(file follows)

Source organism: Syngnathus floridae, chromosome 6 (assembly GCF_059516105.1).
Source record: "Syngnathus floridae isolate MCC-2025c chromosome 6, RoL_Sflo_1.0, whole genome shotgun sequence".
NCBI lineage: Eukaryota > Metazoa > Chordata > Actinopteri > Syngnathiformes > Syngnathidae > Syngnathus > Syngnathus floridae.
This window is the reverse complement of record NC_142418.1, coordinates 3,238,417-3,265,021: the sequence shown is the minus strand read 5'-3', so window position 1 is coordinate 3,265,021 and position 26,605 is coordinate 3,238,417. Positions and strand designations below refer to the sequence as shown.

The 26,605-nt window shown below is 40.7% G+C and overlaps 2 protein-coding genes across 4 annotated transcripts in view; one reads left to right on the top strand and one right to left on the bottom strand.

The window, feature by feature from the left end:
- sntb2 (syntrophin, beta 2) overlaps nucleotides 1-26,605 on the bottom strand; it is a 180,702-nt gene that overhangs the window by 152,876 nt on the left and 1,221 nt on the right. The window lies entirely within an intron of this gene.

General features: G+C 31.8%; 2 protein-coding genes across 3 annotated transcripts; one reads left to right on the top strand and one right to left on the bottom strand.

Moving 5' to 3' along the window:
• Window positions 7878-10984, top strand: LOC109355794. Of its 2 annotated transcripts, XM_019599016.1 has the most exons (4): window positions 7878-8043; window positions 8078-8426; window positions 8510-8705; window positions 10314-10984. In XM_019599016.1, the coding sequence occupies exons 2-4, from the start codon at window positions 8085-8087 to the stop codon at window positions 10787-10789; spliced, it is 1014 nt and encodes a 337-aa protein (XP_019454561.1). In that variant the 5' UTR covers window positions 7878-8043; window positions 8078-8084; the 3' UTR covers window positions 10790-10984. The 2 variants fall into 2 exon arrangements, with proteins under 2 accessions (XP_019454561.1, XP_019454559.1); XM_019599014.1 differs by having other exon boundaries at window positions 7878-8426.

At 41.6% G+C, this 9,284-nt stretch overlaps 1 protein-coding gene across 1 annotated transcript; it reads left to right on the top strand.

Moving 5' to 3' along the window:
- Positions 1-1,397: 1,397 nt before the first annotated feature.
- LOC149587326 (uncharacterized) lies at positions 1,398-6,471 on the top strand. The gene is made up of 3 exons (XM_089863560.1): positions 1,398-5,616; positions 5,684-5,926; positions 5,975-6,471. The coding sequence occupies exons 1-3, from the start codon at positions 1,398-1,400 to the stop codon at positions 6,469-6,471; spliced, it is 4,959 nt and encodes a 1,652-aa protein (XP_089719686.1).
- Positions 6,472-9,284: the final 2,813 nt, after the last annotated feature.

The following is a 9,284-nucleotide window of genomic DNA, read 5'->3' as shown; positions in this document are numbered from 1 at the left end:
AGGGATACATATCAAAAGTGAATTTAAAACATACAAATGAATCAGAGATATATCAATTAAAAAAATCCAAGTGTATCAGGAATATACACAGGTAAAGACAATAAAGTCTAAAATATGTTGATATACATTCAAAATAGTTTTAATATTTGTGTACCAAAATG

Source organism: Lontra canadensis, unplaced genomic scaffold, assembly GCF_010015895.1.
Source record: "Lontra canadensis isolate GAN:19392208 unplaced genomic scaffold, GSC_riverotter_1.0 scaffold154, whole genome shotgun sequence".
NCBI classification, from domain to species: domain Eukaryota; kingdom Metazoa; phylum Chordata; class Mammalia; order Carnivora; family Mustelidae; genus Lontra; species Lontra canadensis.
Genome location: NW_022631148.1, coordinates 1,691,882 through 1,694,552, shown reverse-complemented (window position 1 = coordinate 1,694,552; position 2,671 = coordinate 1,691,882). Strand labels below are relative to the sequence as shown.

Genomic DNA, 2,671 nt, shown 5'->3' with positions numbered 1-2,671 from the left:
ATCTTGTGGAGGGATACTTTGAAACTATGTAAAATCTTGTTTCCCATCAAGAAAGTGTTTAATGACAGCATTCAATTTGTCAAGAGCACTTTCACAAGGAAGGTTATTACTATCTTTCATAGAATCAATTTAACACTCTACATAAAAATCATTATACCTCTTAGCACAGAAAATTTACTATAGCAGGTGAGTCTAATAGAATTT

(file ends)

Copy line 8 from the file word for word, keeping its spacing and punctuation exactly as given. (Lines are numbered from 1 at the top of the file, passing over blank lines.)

General features: G+C 31.8%; 2 protein-coding genes across 3 annotated transcripts; one reads left to right on the top strand and one right to left on the bottom strand.